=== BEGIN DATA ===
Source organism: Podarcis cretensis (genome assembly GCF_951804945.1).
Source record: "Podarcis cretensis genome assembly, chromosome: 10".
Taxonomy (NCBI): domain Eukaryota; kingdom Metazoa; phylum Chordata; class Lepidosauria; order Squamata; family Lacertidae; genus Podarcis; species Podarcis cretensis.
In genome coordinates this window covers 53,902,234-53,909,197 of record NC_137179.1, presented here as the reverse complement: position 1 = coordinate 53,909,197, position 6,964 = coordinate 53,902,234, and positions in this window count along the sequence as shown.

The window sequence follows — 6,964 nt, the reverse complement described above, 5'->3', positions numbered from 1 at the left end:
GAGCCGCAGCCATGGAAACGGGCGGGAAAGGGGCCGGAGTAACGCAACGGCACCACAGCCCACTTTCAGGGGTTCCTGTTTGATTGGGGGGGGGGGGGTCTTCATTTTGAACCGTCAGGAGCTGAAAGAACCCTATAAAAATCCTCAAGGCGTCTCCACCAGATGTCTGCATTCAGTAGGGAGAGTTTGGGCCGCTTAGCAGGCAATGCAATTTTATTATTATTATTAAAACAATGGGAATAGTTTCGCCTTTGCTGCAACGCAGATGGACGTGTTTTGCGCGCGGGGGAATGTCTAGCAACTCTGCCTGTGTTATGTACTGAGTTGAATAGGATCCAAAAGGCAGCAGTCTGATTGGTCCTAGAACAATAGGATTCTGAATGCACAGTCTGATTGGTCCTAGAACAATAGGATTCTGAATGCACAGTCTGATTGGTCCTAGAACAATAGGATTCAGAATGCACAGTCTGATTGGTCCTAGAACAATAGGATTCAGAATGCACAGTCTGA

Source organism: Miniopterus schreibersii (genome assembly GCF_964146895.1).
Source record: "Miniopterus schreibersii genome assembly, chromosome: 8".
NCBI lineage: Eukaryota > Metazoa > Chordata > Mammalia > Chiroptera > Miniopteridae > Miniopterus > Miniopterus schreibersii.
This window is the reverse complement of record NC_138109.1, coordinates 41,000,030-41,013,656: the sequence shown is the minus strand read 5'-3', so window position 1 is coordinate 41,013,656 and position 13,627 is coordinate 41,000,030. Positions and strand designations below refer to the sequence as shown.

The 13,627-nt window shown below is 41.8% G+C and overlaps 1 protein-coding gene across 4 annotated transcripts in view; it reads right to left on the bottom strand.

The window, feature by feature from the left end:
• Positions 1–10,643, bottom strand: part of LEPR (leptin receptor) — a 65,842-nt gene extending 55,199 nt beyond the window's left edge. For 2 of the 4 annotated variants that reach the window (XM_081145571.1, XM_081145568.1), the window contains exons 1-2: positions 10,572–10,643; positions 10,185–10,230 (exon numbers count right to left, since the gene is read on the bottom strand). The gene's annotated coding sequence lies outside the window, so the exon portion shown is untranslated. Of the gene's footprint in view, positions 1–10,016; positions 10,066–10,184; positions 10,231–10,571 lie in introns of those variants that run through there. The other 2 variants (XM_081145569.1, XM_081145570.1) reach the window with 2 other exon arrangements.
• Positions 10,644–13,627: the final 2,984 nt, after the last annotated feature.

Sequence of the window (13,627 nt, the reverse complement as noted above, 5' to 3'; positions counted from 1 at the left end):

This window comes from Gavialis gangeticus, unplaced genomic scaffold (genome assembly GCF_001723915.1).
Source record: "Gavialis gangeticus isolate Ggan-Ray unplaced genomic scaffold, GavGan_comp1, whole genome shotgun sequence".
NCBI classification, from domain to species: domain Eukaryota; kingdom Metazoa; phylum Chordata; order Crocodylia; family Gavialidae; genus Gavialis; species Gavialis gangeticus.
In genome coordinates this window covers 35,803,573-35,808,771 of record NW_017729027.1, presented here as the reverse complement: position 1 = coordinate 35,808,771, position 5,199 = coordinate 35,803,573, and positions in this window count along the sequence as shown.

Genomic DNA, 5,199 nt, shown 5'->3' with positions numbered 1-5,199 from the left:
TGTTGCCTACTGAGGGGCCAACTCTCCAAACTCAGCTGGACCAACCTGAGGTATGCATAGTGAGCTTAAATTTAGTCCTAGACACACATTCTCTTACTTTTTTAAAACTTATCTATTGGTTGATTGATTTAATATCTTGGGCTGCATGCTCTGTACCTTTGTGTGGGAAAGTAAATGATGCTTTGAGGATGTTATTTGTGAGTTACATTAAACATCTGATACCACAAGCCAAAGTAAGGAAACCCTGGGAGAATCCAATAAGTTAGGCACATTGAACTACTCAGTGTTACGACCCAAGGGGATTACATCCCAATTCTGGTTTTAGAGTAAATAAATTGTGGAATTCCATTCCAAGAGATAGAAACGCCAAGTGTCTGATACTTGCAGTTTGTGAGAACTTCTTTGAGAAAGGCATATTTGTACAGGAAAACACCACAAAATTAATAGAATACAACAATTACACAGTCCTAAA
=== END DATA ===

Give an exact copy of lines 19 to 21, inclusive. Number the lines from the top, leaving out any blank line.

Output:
In genome coordinates this window covers 35,803,573-35,808,771 of record NW_017729027.1, presented here as the reverse complement: position 1 = coordinate 35,808,771, position 5,199 = coordinate 35,803,573, and positions in this window count along the sequence as shown.

Genomic DNA, 5,199 nt, shown 5'->3' with positions numbered 1-5,199 from the left:
TGTTGCCTACTGAGGGGCCAACTCTCCAAACTCAGCTGGACCAACCTGAGGTATGCATAGTGAGCTTAAATTTAGTCCTAGACACACATTCTCTTACTTTTTTAAAACTTATCTATTGGTTGATTGATTTAATATCTTGGGCTGCATGCTCTGTACCTTTGTGTGGGAAAGTAAATGATGCTTTGAGGATGTTATTTGTGAGTTACATTAAACATCTGATACCACAAGCCAAAGTAAGGAAACCCTGGGAGAATCCAATAAGTTAGGCACATTGAACTACTCAGTGTTACGACCCAAGGGGATTACATCCCAATTCTGGTTTTAGAGTAAATAAATTGTGGAATTCCATTCCAAGAGATAGAAACGCCAAGTGTCTGATACTTGCAGTTTGTGAGAACTTCTTTGAGAAAGGCATATTTGTACAGGAAAACACCACAAAATTAATAGAATACAACAATTACACAGTCCTAAA